Pennsylvania Trust Guide (Includes book + digital download)

Bisel Publishing


A Handbook for Trustees and Their Advisors
Fourth Edition

1 Volume, Hard-bound, 1362 Pages

Published: December, 2018 (4th Ed.) (Previous Editions: 2008, 2010 & 2014)
Most recent supplement/update: 2022 Supplement; released Jan. 2021; $159.        2022 Supplement Authors: JULIEANNE E. STEINBACHER, ESQ., SAMANTHA K. WOLFE, ESQ., and JENNA L. FRANKS, ESQ.
Library of Congress Control Number: 2008935708
ISBN: 978-0-9910771-6-8

Highlights of the Fourth Edition of the Pennsylvania Trust Guide include:

1. Discussion of the Tax Cuts and Jobs Act of 2017 and how it impacts trust creation, taxation, and administration


2. Overview of the types of charitable trusts and how to incorporate them as a tool in your practice


3. Analysis of new cases relating to trust creation and administration (including standing to contest testamentary documents, creation of a trust under fraud or duress, creation of a trust using a power of attorney, and what changes to a trust have been permitted by the court under the statute permitting trust modification)


4. Example Crummey notices, example of trust funding forms and letters used for trust funding and administration, drafting tips for legal practitioners in the area of trust and estate planning, and sample trust provisions to incorporate into your templates


5. Summary of the state law treatment of using irrevocable trusts as a part of Medicaid and long-term care planning


6. Overview of supplemental needs trust and trust and non-trust planning strategies for individuals with special needs


7. Comprehensive analysis of the tax issues for trusts (including income taxation difference between grantor and nongrantor trusts, how to handle capital gains and losses within a trust, computing the tax basis for property held within in a trust, and the Pennsylvania inheritance tax implications for trusts)

- Overview of recent PA and Massachusetts cases involving irrevocable trusts in area of Medicaid planning and the implications to elder law attorneys who use irrevocable trusts as planning tool for long-term care planning clients.

- Analysis of conflict that can arise if agent under power of attorney utilizes estate planning tool like an irrevocable trust, but is not engaged in the duty to preserve the principal’s estate plan as in case of Estate of Capbianco.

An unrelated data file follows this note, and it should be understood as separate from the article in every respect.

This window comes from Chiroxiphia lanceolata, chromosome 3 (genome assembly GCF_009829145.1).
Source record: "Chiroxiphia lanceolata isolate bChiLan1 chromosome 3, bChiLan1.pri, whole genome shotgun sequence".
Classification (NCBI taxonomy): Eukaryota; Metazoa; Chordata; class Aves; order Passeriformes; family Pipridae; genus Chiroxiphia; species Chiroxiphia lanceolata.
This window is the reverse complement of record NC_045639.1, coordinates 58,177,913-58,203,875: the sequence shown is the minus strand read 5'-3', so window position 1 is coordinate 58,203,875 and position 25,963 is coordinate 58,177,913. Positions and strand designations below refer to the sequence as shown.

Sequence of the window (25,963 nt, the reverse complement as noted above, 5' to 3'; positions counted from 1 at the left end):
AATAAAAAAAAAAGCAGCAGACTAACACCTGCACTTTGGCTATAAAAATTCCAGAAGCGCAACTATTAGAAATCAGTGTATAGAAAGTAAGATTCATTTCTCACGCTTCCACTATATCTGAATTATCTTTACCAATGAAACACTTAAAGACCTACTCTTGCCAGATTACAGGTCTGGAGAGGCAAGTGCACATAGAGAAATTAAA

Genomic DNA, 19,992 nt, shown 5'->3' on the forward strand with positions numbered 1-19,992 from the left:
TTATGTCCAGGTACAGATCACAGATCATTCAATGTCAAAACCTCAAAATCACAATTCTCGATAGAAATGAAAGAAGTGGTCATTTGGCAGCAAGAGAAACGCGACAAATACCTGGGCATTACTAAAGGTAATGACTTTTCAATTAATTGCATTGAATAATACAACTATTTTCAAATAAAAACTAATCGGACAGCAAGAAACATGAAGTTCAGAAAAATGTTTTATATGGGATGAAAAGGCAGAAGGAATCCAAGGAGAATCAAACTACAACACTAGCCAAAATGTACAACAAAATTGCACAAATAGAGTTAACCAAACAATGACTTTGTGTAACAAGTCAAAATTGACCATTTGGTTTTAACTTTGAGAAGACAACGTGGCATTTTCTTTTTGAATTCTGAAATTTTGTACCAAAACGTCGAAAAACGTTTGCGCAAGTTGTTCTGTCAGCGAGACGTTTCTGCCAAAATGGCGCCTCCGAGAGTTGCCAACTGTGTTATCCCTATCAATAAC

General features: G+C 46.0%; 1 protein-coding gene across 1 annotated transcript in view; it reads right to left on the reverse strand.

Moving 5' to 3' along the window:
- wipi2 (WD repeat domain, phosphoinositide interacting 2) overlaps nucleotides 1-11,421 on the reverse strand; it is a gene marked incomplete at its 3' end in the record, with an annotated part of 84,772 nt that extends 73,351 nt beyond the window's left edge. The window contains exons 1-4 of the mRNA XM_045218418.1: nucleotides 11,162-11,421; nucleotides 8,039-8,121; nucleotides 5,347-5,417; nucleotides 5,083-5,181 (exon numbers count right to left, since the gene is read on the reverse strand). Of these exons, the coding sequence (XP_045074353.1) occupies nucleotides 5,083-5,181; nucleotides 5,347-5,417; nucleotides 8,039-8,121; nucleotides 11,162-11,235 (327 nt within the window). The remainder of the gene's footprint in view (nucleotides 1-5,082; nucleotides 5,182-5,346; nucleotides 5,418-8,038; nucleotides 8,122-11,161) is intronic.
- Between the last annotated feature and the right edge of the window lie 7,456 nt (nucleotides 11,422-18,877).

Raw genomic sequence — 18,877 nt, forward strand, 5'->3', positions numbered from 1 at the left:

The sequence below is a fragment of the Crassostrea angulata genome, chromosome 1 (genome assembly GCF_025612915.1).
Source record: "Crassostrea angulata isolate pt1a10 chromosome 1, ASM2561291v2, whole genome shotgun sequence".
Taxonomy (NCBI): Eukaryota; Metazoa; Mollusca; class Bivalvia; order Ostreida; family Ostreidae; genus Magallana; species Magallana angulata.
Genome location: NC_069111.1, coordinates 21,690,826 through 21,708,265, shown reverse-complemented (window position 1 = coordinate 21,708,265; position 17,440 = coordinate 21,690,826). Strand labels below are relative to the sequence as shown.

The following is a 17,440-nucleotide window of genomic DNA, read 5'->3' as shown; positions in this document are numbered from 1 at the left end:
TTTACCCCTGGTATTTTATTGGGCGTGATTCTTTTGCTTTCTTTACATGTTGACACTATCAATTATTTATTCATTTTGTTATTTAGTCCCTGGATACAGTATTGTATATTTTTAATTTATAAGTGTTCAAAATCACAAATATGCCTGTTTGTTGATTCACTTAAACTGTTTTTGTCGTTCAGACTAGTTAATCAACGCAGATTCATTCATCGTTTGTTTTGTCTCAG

- Summary of Est. of Young v. Louis: If previous PA cases determined that plaintiff lacked standing to sue decedent’s attorney for malpractice based on unexecuted trust, does it matter if there was extrinsic evidence that decedent intended to amend a trust agreement to make the plaintiff a beneficiary but never executed the trust agreement?

- Expansive case analysis of Taylor Trust and the factors needed for a court to approve a removal of trustee and subsequent trustee appointment for an irrevocable trust

- A comparison between a trustee removal when the grantor is alive versus when a grantor has passed away and how to address both situations in the trust instruments

- When can a trust modification can be appropriately used to accomplish the removal of a trustee or the inclusion of language to create a procedure to remove the trustee?

- An outline of 199A (Qualified Business Income) and how 199A impacts income taxation of trusts

- Updates to Pennsylvania inheritance tax through (1) case law related to the allocation of assets owned by a revocable living trust using a Clayton election and the taxability of assets for a sole benefit sub-trust and (2) reduction of inheritance tax for child 21 or under  

- Practical tips relating to disclaimers and when to use them, trustee removal and how to accomplish it through either the trust instrument or court intervention, division and combination of trusts for ease of administration and for tax purposes, making a grantor trust a non-grantor trust to achieve tax planning goals

- 645 election options for trusts




      1.1. Introduction

      1.2. Definitions

      1.3. “Default” and Mandatory Rules

      1.4. Creditors’ Claims and Spendthrift Provisions

      1.5. Notice and Reporting Requirements

      1.6. Statute of Limitations

      1.7. Special Rules for Revocable Trusts

      1.8. Creation and Validity of Trusts

      1.9. Bond

      1.10. Representation and Non-Judicial Settlements

      1.11. Trustee Compensation

      1.12. Removal of Trustee

      1.13. Trust Modification or Termination

      1.14. Liability of the Trustee

      1.15. Liability of Persons Dealing with the Trustee

      1.16. Repeal of Rule Against Perpetuities

      1.17. Conclusion


      2.1. Introduction

      2.2. To Whom Does the Prudent Investor Rule Not Apply?

      2.3. To Whom Does the Prudent Investor Rule Apply?

      2.4. What Is the Prudent Investor Rule?

      2.5. Duty to Diversify

      2.6. No Duty to Diversify

      2.7. Retention of Inception Assets

      2.8. Delegation of Investment and Management Functions

      2.9. Delegation to a Cofiduciary